GUIDE TO SPURLSWOOD BECK
NAME OF RIVER: Spurlswood Beck.
WHERE IS IT?: North East England, between the River Tees and the River Wear. Spurlswood Beck flows through Hamsterly Forest, it joins Euden Beck to form Bedburn Beck which is a tributary of the River Wear.
PUT-INS/ TAKE-OUTS: Follow the road and track through Hamsterly Forest as far West as you can. A bridge over the beck adjacent to a ford marks the middle of the beck and the main point of interest, a 12 foot fall named Black Ling Hole (NZ053275). Access to the upper section is on foot from this point, walk up as far as seems worthwhile (NZ045269, or thereabouts?). The take out as far to the East of the Forest as you wish, a car park and picnic centre make a convenient point about 3/4 mile down stream from the fall (NZ067298).
APPROX LENGTH: One and a half miles, or just a single fall.
TIME NEEDED: Variable, depending what bits you do.
ACCESS HASSLES: Not known/doesn't seem to be a problem
WATER LEVEL INDICATORS: A lot of rain is needed to do the whole beck, judge for yourself as you drive through the Forrest. The fall can be done at almost any level.
Mark Stafford adds ... If you can float above the bridge it is worth doing however the fall can be paddled at any level.
GRADING: In full spate G3, plus an easy 12 foot fall.
MAJOR HAZARDS/ FALLS: Very narrow, tree hazards, one 12 foot fall.
GENERAL DESCRIPTION: In full spate interest is provided by the narrow twisty fast flowing tree lined nature of the beck with few other hazards than the 12 foot fall. Black Ling Hole waterfall is located directly under the track bridge, easy to miss from the car. A small step just before the very low bridge leads directly into the fall. Follow the main flow and the plunge pool is deep, however it is shallow at the sides.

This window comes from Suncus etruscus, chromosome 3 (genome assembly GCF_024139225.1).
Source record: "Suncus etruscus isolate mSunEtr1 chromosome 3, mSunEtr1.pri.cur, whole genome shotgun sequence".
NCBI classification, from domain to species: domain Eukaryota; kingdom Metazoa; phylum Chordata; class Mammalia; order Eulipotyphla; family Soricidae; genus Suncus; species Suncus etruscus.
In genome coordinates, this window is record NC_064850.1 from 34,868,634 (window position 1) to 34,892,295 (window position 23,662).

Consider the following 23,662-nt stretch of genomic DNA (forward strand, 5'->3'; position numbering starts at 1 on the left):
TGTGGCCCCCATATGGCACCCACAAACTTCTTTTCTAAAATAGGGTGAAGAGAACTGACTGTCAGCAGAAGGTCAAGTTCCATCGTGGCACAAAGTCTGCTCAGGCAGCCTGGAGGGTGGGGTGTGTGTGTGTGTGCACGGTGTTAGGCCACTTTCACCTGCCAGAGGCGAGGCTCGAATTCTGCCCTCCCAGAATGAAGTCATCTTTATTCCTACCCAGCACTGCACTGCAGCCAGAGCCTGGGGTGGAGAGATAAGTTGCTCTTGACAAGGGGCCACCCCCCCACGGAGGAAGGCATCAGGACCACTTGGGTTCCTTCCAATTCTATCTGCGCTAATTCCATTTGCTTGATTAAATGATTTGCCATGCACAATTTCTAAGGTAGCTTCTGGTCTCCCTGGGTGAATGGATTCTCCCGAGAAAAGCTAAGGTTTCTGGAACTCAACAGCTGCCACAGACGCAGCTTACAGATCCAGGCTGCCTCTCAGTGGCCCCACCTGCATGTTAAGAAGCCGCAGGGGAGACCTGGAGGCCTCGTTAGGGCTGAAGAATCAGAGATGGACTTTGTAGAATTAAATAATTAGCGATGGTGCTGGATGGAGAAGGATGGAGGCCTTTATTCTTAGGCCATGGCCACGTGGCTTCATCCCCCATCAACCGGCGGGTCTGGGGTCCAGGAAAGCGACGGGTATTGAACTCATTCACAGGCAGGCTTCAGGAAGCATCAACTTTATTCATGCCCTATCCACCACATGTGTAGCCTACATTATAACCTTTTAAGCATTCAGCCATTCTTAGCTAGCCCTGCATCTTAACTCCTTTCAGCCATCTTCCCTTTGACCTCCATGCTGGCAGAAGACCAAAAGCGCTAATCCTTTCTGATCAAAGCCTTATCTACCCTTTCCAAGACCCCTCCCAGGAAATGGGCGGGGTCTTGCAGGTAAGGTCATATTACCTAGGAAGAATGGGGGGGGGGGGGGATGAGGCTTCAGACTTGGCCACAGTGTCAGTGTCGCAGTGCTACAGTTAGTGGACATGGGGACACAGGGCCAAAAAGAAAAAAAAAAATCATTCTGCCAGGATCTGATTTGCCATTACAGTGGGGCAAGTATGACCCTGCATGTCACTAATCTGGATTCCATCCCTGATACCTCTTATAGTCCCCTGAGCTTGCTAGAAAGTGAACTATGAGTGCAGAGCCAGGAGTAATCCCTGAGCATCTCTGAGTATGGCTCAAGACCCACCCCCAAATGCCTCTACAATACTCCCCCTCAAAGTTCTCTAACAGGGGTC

OTHER NOTES: Not a highly recommended trip, there are far better things to do in the area if the water is up. The fall itself is fun but easy, not really worth the effort and probably not "paddled" before 31/5/00. I guess the rest of the beck has not been paddled either. I have only surveyed it. Has anyone done this trip or know of anyone who has?
Not a first descent Bob! Alan Coates, who now lives beside the river...(April '01) 'I paddled this beck in 1965.'
Mark Stafford, Army Canoe Union adds...'I paddled the beck 19/12/00. It was at a medium level and the fall was fun (good for photos) we walked about 3/4 of a mile up-stream and paddled down to the fall. It was very shallow and a bit of a scrape. I could imagine that in full flow it would be interesting, however it would be more suited for a family picnic in the summer rather than a day out paddling, I do recommend paddling this fall if in the area but don't go out your way to paddle it.'
Jim Pullen 10/08/09 ...'edited guide to change to the correct name (Spurlswood not Euden Beck), on the map there's also another named fall called Greenless Hole about 500m downstream from the fall, but as it's not mentioned above I guess it's not noteworthy. Has anyone paddled Euden Beck or Bedburn Beck down to the Wear confluence?'
CONTRIBUTED BY: Bob Evans, Alan Coates and Mark Stafford.
I note there's another fall on the 1:25000 OS map which isn't mentioned in the guide, namely Greenless Hole - anyone know anything about it?
Also if anyone has paddled the real Euden Beck or Bedburn Beck down to the Wear confluence, please send in a guide!
is on Spurlswood Beck at the car park. This then flows on down to join Euden Beck (the
northern tributary) and form Bedburn Beck, which flows to the Wear (and has definitely